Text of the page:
Instead of workshops on how to do stuff (step by step, recipes) the new workshops will be on finding that magic spark that motivates you and makes you want to create for the sake of creation. And instead of sharing endlessly with strangers perhaps we'll return to a time when small groups of photographers and galleries and even virtual magazines helped to curate and self-curate and sort and add value to the practice of enjoying the actual image instead of sanctifying only the process. And the tools of the process.

And that, in a nutshell, is why I think the camera market has fallen off a cliff and entered a period of radical and breathtaking decline. To the mass market all images have transformed from being a method of memory and sentiment storage to being consumables. Like cheeseburgers and fries and large lattes.  To the technically motivated the major psuedo engineering challenges have been met and solved and won. Why continue? 

And now we can get back to work and make images that reflect our tastes and our styles and our engagement with life. Because art should be a conversation that strives to tell us just what it is to be human.

I could be totally wrong. Discuss?

Featured comment from VSL reader, Dave: 

I decided to test your hypothesis by looking at site rankings for dpreview.

Dpreview is largely made up of people with a strong technical interest in photography and if that part of the market is going away then it should show a similar decline.

In fact, it does!

Since the beginning of the year there has been a major drop off in dpreview's rankings with somewhat of a rebound occurring last month.

This rebound does not take the site anywhere near as high as its rankings sometimes hit last year.

Another interesting read, this time about Nikon:


Studio Portrait Lighting

in other news: Belinda and I finished working on, The Lisbon Portfolio. The photo/action novel I started back in 2002. I humbly think it is the perfect Summer vacation read. And the perfect, "oh crap, I have to fly across the country" read. It's in a Kindle version right now at Amazon. The Lisbon Portfolio. Action. Adventure. Photography.  See how our hero, Henry White, blows up a Range Rover with a Leica rangefinder.....

Remember, you can download the free Kindle Reader app for just about any table or OS out there....

Little camera. Big shoot. Nice stuff. The paradigm of what constitutes "professional gear" keeps changing...

My friend, Lane, asked me to volunteer to shoot portraits for Aids Services of Austin. Every year they do an "Aids Walk" as a money raising event to continue their good work of providing critical services to people in central Texas living with HIV. Lane is producing public service announcement/television spots to promote the Aids Walk (more information: here). Lane needed an assortment of images that represents a cross section of ASA supporters and I was happy to help out. He started casting a couple weeks ago and by yesterday morning we had a roster of 38 people who were eager to help by being on camera talent. We scheduled 20 minute sessions starting at ten a.m. and ending around six p.m.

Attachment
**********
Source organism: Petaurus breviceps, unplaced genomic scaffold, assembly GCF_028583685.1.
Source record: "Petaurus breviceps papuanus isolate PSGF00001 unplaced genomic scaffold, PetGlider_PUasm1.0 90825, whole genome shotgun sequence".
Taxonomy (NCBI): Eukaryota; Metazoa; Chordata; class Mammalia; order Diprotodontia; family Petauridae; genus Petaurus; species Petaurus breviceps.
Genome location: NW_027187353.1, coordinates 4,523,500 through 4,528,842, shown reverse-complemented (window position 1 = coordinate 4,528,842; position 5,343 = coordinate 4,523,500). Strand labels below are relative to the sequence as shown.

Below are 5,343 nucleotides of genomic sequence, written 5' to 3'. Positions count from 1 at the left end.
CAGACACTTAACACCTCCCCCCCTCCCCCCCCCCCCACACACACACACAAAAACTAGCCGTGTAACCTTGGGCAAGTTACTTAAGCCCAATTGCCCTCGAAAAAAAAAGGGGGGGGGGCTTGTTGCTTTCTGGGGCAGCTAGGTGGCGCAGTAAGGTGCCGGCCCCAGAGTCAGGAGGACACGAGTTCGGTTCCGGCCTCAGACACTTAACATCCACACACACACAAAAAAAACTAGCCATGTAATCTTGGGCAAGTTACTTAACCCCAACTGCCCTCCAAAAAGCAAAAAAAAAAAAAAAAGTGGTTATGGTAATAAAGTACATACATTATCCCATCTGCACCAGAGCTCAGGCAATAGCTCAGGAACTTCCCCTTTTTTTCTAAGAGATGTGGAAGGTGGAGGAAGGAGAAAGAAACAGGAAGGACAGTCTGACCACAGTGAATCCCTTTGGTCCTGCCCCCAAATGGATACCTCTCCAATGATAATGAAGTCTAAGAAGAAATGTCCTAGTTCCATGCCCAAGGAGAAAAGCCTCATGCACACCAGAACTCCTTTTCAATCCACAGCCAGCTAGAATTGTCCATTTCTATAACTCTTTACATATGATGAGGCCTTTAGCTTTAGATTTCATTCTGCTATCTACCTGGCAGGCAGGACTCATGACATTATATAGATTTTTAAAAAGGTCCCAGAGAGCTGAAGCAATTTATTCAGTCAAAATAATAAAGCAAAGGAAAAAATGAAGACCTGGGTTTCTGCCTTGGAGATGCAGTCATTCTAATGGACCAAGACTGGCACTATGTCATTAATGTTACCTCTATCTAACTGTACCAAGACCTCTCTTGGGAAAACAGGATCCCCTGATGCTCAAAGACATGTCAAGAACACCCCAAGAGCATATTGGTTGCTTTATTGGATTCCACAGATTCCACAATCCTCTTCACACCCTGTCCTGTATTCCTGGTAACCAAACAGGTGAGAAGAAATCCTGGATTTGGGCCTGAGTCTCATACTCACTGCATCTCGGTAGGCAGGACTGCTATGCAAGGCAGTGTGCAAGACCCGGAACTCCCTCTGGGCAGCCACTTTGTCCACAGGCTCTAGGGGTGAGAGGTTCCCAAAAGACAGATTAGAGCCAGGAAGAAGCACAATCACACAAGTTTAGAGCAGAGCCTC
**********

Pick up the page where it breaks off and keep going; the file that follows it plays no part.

We wanted a cool, gray background and Lane wanted the images shot in 16:9 to fit (without cropping) in his HDTV frame for TV. I set up a gray background and lit it with a 18 inch beauty dish covered with some white diffusion. I added a 1/2 tungsten to daylight conversion gel filter to the middle of the diffusion on the light to cool down the spot that would be created directly behind my subjects.  I used an Elinchrom flash into an 80 inch, white umbrella as my main light and used no fill whatsoever, depending on the white walls of the studio to provide enough bouncing fill light to keep our shadows from going inky black. I was very happy with the light. 

Now, here is the interesting twist....instead of pulling out one of my full frame Sony cameras I decided to put my philosophical money where my mouth is and use......

....the little, Samsung NX300 camera instead. I've been writing about small cameras for years, and using them since Olympus came out with the very first Pens. And I've used them as back-up cameras and as main cameras on smaller projects or person work but I've never really pressed them into service as full on commercial cameras for a day long shoot. My biggest concern was that the two batteries I had on hand wouldn't last through the day with constant shooting and chimping. I was wrong. My first battery lasted nearly 1,000 frames and my second battery was still going strong as we ended up the day. Our total frame count was around 1350. I was pretty much stunned by the battery performance.